Letterpress Tips

Width of lines should be .25 point (or .003”) or thicker in order to ensure they reproduce adequately.

No type smaller than 6 points. Letterpress excels at printing type and handles most fonts very well. Still, don’t use type smaller than 6 point. Outline your fonts when submitting your files.

Number of inks: letterpress printing traditionally uses 1 or 2 spot colors. The cost increases with each additional ink. 3 or 4 spot colors make for an extravagant and lavish production, though it sure is pretty if you have the budget.

Screens are best suited for offset printing. Letterpress excels at printing colors at 100%. If you’d like to incorporate a lighter color, use a second lighter ink color instead of a screen.

Use font size of 12 point or larger for reverse type: if your reverses are too small, your reverses can clog up. That’s why we recommend a 12 point or larger font size for reverse type, though this does vary depending on the typeface that you use. You may have to add a small stroke to the reverse type to compensate for letterpress ink gain.

Light ink on dark paper: with letterpress, we tend to print dark ink on light paper because that is letterpress printing’s strength! Light ink on dark paper is better suited for foil stamping. That said, if you really want to letterpress light ink on dark paper, just be prepared for paper show through. Our letterpress inks are translucent. Printing light ink on dark paper will be like using a thin coat of white paint on a dark wall. If using a pure white ink or metallic ink, we can run a piece through the press twice, at an additional cost, to create a denser color.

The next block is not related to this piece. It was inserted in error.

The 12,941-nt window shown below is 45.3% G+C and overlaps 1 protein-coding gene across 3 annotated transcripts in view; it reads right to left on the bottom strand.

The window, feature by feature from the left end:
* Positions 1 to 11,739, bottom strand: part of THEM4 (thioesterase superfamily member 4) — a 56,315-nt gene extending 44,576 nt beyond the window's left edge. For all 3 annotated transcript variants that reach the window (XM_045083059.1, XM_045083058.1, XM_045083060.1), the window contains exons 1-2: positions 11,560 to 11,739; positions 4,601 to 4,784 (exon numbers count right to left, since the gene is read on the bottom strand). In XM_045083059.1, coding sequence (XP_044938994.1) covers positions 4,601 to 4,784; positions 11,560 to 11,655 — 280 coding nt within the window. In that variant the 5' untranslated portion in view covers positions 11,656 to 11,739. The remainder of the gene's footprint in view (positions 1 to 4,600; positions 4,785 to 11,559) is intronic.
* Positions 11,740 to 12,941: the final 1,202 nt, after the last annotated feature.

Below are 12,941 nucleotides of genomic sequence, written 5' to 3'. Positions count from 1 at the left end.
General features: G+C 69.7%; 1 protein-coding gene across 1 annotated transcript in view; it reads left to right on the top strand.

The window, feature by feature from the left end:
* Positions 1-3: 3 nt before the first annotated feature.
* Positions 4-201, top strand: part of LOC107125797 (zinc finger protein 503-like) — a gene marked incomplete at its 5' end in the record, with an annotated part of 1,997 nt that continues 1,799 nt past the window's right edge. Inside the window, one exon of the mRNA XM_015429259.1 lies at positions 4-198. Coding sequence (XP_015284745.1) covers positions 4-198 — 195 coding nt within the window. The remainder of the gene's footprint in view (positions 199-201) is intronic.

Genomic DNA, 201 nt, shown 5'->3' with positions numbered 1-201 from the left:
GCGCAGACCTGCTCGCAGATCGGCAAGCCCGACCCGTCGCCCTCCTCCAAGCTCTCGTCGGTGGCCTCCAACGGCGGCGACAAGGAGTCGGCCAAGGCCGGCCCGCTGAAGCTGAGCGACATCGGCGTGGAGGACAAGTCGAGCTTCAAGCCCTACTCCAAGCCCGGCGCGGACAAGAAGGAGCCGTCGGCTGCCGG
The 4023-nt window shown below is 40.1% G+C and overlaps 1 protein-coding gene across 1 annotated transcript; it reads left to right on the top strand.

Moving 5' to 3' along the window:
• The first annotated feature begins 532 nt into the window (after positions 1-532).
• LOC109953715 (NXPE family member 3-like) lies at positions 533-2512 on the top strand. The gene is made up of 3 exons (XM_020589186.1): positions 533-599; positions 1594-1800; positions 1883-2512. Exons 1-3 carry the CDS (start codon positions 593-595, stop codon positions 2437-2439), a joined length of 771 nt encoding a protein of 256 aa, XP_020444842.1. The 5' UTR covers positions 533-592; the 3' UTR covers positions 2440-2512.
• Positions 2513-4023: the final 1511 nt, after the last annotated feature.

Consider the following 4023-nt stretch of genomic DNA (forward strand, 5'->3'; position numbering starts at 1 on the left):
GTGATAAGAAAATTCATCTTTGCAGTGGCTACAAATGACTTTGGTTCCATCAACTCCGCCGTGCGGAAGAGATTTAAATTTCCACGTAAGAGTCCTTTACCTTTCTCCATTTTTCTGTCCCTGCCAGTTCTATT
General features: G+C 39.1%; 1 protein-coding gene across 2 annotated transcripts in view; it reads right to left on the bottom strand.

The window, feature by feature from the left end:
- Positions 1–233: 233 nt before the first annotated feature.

Large solids (areas larger than ½” thick) and paper show through: letterpress printed solids look somewhat different from offset printed solids. With letterpress, the paper tends to show through large solids, creating a slightly textured look that’s salty or almost suede-like. If you have a large solid and thin text in the same color, we’ll need to print the solid in a separate press run, to give the text a good deep impression and proper inking. Extra press runs increase the cost of printing. Large solid areas can cause buckling of the paper, especially if using a thinner paper stock. You’ll also notice the depth of impression may appear less noticeable on large letterpress solids.

How spot colour is done on letterpress
Colour printing can be letterpress printed like offset printing using the 4 colour process. This involves printing cyan, magenta, yellow and black to simulate a wide range of colours. Using letterpress techniques to do this is extremely rare, very expensive, time consuming and, limits the paper choices and techniques available for printing letterpress. Colours used in letterpress printing are created without screens or dots, such as those found in the PANTONE MATCHING SYSTEM®. From a palette of 18 basic colors, each of the spot colours is mixed according to its own unique ink mixing formula.

A separate piece of artwork is created for each colour to be letterpress printed. That artwork is transferred to film and from that a plate is made for each. The plates are mounted to the single colour press and printed in precise alignment on the paper.

The illustration below shows the process graphically.